This article applies to CentOS 6.3, but should also work with other versions of Linux in some form. There may be circumstances where disabling the system bell in Gnome is very advantageous. The bell is not only in Gnome terminal, but throughout the UI wherever text is entered, and has the tendancy to momentarily freeze the system when activated. Unfortunately, while working in a virtualized environment, turning off this “feature” is more complicated than it appears. The article http://www.cyberciti.biz/faq/how-to-linux-disable-or-turn-off-beep-sound-for-terminal/ describes two methods to disable the bell. If they do not work for you (as they did not work for me) then read on.
Using the command string, “xset b off” from a terminal will ultimately turn off the system bell. However, this has to be run as a user after the X session has loaded. I spent hours trying out various methods of spawning this command, and ultimately figured out that the timing of when xset executes is absolutely critical. Using a 30 second delay seems to work on my system. For a slower machines, try a longer wait time. Even though my system appears to be running nearly instantaneously, 10 and 15 second delays were apparently too short. I hope this helps someone else who has this problem, but in my opinion it’s a huge oversight that Gnome doesn’t have a disable system bells function built directly into the UI.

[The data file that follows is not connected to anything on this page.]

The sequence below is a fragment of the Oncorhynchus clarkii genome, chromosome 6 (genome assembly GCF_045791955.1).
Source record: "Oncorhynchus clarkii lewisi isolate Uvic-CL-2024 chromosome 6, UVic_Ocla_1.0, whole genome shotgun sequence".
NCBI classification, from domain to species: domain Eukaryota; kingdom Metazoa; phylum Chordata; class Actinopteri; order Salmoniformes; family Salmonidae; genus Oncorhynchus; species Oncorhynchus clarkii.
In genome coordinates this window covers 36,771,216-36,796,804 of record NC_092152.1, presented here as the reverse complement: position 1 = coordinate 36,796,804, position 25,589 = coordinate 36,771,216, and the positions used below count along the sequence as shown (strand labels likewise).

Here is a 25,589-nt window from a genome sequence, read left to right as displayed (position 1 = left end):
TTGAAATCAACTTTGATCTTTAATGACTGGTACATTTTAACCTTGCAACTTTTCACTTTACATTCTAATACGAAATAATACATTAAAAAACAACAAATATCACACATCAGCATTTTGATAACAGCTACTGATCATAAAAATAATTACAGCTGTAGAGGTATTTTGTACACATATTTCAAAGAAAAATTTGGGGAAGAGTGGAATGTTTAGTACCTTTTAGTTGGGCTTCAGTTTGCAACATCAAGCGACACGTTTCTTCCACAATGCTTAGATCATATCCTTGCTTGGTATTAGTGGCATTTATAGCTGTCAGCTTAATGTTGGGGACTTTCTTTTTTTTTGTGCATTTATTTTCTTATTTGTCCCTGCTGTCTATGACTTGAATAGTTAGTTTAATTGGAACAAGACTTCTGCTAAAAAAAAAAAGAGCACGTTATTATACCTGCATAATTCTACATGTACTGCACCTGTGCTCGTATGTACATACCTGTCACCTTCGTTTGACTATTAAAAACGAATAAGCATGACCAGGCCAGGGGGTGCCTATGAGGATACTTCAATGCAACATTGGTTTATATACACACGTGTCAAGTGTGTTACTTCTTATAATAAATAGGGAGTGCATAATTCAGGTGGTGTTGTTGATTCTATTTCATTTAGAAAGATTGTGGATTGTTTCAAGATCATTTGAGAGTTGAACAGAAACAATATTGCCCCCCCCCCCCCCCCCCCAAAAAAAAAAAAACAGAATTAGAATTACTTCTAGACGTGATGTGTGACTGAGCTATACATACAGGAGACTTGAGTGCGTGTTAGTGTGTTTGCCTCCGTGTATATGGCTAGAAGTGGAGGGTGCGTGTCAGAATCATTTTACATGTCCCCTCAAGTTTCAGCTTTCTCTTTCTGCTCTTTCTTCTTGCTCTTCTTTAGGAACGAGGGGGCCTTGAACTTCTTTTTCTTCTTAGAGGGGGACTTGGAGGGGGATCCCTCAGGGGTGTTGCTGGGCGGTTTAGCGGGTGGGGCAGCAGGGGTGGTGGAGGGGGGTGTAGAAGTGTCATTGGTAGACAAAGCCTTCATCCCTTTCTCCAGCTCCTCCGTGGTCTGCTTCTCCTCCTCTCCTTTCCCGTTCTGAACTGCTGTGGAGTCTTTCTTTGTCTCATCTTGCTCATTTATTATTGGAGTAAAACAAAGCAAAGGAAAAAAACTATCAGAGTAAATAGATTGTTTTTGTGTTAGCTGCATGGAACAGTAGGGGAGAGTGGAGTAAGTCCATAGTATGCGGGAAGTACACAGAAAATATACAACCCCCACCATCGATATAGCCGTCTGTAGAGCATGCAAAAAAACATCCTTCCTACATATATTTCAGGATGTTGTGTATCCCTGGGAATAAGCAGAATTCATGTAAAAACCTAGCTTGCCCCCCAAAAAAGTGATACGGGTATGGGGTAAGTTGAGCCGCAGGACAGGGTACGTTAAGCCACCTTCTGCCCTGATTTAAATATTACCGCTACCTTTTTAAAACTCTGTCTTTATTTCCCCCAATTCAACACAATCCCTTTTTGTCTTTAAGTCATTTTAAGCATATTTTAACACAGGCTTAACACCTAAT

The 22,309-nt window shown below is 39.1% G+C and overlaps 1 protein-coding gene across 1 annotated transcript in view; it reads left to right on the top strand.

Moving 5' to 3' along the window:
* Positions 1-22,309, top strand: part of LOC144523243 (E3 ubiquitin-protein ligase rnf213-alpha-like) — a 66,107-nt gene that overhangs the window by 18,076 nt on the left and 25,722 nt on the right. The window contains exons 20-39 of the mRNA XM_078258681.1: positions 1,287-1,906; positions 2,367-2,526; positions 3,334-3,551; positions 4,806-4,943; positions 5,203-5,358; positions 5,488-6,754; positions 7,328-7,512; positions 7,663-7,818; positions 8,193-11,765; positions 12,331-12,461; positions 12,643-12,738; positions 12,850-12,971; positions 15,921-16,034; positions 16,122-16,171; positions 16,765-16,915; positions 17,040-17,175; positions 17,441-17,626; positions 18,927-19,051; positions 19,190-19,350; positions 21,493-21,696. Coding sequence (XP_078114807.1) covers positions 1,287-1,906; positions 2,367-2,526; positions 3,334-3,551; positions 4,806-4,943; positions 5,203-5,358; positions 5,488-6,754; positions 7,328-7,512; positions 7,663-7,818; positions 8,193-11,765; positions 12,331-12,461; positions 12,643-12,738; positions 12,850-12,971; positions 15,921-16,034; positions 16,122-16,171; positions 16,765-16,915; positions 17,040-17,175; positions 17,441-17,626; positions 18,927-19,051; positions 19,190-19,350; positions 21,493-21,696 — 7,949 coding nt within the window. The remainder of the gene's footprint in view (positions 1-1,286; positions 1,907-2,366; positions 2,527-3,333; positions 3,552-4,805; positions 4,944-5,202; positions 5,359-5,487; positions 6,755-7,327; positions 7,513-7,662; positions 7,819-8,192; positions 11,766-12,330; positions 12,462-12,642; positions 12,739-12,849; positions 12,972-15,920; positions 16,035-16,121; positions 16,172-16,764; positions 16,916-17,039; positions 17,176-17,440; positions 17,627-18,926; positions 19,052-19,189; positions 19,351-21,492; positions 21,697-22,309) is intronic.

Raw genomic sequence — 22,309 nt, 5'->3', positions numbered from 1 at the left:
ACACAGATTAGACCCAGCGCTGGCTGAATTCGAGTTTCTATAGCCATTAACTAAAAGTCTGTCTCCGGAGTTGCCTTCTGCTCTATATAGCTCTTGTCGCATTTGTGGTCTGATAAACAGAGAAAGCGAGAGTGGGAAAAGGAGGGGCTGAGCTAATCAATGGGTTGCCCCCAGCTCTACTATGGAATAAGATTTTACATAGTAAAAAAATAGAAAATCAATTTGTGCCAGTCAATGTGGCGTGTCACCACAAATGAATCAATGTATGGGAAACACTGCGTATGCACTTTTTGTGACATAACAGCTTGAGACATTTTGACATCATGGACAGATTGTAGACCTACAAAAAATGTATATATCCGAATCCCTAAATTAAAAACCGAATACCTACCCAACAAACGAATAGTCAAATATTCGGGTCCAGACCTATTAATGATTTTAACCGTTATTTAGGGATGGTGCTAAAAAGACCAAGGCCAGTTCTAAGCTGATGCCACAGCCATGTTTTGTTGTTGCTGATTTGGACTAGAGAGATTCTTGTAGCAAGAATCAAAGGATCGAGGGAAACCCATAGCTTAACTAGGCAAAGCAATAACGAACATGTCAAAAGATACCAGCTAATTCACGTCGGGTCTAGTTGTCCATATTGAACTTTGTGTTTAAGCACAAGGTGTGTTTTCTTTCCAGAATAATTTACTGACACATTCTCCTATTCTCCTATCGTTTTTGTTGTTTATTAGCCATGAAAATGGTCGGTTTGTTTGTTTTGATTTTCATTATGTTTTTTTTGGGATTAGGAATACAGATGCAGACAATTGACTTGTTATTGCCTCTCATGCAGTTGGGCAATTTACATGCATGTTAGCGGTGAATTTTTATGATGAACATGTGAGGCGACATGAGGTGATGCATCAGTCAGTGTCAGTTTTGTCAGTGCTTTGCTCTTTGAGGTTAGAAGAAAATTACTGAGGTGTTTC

Here are the required steps in order to permanently disable the system bell in Gnome and Centos 6.3 while running as a virtual machine.
Ensure that the directory /home/user/.config/autostart exists, and create it if it does not using the mkdir command.
Note: The path must be modified to fit your username and home directory location.
In that directory, create a file, e.g. nobells.desktop
Paste these contents using your favorite editor, taking care to modify the username and path as appropriate:
GenericName=Disable System Bells
Comment=Gets rid of annoying bells
Now create a file in your home directory, where /home/user was used as an example. The previous sample called it .nobells.sh in this case. Note that this file is “hidden” because of the proceeding dot in front of the file name.
Paste this contents into .nobells.sh:
/usr/bin/xset b off
Change permissions of .nobells.sh to 755 using chmod 775 <file>
At your next login, the system bell should be disabled.